March – Ovarian cancer Awareness Month

In the UK, March is Ovarian Cancer Awareness month. Ovarian cancer is the biggest gynaecological killer of UK women, with UK survival rates amongst the worst in Europe. (Ovarian cancer awareness month, March 2017)

Having lost one of my closest friends to this insidious disease at the age of 45 (diagnosed at 39,) I am actively helping to spread awareness of the symptoms, in the hope that the patient is fully informed of treatment options and care, from the earliest signs. She was originally given a diagnosis of IBS, then PMS, despite the fact she looked 6 months pregnant. It took over a year to get to the route cause of her condition. ‘Three quarters of women are diagnosed once the cancer has already spread, making treatment more difficult. That is why awareness is so important, to drive forward improvements in detection, treatment and ultimately survival.’ (Ovarian cancer awareness month, March 2017)

Because there is much difficulty in its diagnosis, (evidently, even amongst the medical profession!) any help in clarification of the symptoms, and potential reasons for the development of the disease, has to be good. I, as both a health professional and from a personal point of view, would like to see more research into the possible causes. Vibrant health stems from prevention, where possible.

Symptoms and possible causes

According to The Mayo Clinic (June, 2014) symptoms may include:

  • Abdominal bloating or swelling
  • Quickly feeling full when eating
  • Weight loss
  • Discomfort in the pelvis area
  • Changes in bowel habits, such as constipation
  • A frequent need to urinate

Certain factors may increase your risk of ovarian cancer:

  • Ovarian cancer can occur at any age but is most common in women ages 50 to 60 years.
  • Inherited gene mutation. A small percentage of ovarian cancers are caused by an inherited gene mutation. The genes known to increase the risk of ovarian cancer are called breast cancer gene 1 (BRCA1) and breast cancer gene 2 (BRCA2). These genes were originally identified in families with multiple cases of breast cancer, which is how they got their names, but women with these mutations also have a significantly increased risk of ovarian cancer.
  • Estrogen hormone replacement therapy, especially with long-term use and in large doses.
  • Age when menstruation started and ended. If you began menstruating before age 12 or underwent menopause after age 52, or both, your risk of ovarian cancer may be higher.
  • Never being pregnant.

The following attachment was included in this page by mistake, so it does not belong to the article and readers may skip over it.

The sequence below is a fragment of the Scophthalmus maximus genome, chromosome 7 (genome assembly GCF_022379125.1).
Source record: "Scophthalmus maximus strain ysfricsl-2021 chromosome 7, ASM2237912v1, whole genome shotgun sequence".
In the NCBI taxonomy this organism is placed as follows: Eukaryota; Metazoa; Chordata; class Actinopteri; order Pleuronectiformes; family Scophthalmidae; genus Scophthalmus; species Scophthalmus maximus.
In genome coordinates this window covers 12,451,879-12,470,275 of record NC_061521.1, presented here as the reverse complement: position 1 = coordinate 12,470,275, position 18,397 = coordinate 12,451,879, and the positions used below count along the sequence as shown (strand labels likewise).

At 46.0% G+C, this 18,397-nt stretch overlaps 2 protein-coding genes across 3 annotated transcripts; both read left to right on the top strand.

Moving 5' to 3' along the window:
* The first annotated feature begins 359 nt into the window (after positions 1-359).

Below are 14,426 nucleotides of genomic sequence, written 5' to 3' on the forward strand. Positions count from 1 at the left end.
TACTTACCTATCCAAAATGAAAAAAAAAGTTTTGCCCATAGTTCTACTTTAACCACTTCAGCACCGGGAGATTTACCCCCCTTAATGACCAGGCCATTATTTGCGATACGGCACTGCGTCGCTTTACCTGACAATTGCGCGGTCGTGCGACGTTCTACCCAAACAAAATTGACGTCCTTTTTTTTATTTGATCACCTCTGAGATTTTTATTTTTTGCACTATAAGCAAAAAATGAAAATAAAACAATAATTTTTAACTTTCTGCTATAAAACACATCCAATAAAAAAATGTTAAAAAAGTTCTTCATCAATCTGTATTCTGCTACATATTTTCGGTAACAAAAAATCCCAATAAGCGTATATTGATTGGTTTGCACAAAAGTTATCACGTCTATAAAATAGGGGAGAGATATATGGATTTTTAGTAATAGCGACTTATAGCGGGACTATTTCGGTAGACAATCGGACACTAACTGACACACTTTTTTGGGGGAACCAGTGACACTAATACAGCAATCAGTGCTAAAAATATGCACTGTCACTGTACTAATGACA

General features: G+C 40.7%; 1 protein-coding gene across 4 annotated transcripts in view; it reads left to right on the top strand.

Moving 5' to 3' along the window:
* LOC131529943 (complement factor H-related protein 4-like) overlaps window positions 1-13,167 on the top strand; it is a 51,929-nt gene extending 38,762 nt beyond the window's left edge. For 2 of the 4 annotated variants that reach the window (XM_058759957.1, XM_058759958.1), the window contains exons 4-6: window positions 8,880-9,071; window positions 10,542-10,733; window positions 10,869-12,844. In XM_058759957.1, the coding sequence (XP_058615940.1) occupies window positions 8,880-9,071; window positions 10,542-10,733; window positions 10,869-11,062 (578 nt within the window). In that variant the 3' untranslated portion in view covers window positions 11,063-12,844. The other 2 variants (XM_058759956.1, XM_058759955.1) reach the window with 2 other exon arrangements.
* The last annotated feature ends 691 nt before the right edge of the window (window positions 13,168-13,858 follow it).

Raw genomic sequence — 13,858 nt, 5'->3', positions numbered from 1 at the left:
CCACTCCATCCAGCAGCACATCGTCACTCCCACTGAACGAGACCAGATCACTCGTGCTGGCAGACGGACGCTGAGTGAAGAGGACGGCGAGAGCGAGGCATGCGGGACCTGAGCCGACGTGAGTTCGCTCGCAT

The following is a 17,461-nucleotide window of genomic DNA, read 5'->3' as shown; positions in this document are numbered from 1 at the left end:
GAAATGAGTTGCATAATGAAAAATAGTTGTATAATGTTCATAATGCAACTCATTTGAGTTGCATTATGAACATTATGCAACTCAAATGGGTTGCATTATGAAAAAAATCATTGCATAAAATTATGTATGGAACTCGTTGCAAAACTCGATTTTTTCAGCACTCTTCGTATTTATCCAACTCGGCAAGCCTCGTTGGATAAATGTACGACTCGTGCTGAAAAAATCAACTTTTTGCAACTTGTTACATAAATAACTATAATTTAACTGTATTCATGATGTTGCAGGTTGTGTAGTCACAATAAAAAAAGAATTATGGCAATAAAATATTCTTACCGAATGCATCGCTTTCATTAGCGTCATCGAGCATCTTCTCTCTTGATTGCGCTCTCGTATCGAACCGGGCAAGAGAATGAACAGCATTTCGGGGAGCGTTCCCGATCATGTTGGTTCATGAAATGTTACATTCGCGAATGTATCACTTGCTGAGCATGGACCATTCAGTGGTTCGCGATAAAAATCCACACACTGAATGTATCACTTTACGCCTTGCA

• Fertility treatment.
  • Use of an intrauterine device.
  • Polycystic ovary syndrome.

(Mayo Clinic, 2014)

Homeopathic management of ovarian cancer

I would strongly recommend that the homeopath ensures the patient presenting with ovarian cancer has a diagnosis and is aware of all the potential routes to healing, which may be conventional, or a combination of both holistic, homeopathic, naturopathic and the allopathic approach (including addressing the diet for optimum nutrition, if necessary.) A homeopath would take the entire case history, and prescribe according to the presenting symptoms.  This would help to balance the system, on every level, emotionally, physically and spiritually. Were surgery required, homeopathy can be wonderful to help both the trauma of physical and emotional healing. The homeopathic approach to the patient in these circumstances (as with any serious, life threatening disease) would be individualised and would be aimed at addressing the route cause of the disease as well as the symptoms presented. Any support at this time which could help healing, would be welcomed. Remedy choice would be determined by symptoms specific to the individual.

Because of the complexity of the disease, a fully integrated expert approach would be optimal, hopefully resulting in the patient’s recovery and enhancing the quality of life whilst undergoing treatment. My dear friend (having had stage 4 ovarian cancer) lived 4 years longer than her original prognosis of 2 years. She was sure it was attributed to the rich, multi disciplinary route she adopted, following high quality, specialist advice from every corner. This valuable, time, allowed her to see her son almost finish his schooling; precious, irreplaceable years. It has taken me a long time to be able to do, what she wanted and asked me to do, which is to try to help and inform others; asking them to look at the bigger picture and take into account everything that constitutes ‘the body.’  I dedicate this to her, her beauty and her bravery.

Consult a registered homeopath at www.findahomeopath.org

Gill Graham

www.consultanthomeopath.com

References

Ovarian cancer symptoms/causes [online] June 2014

Available at: http://www.mayoclinic.org/diseases-conditions/ovarian-cancer/basics/symptoms/con-20028096)

Ovarian Cancer Awareness Month [online ] March 2017. Available at: http://ocam.org.uk/

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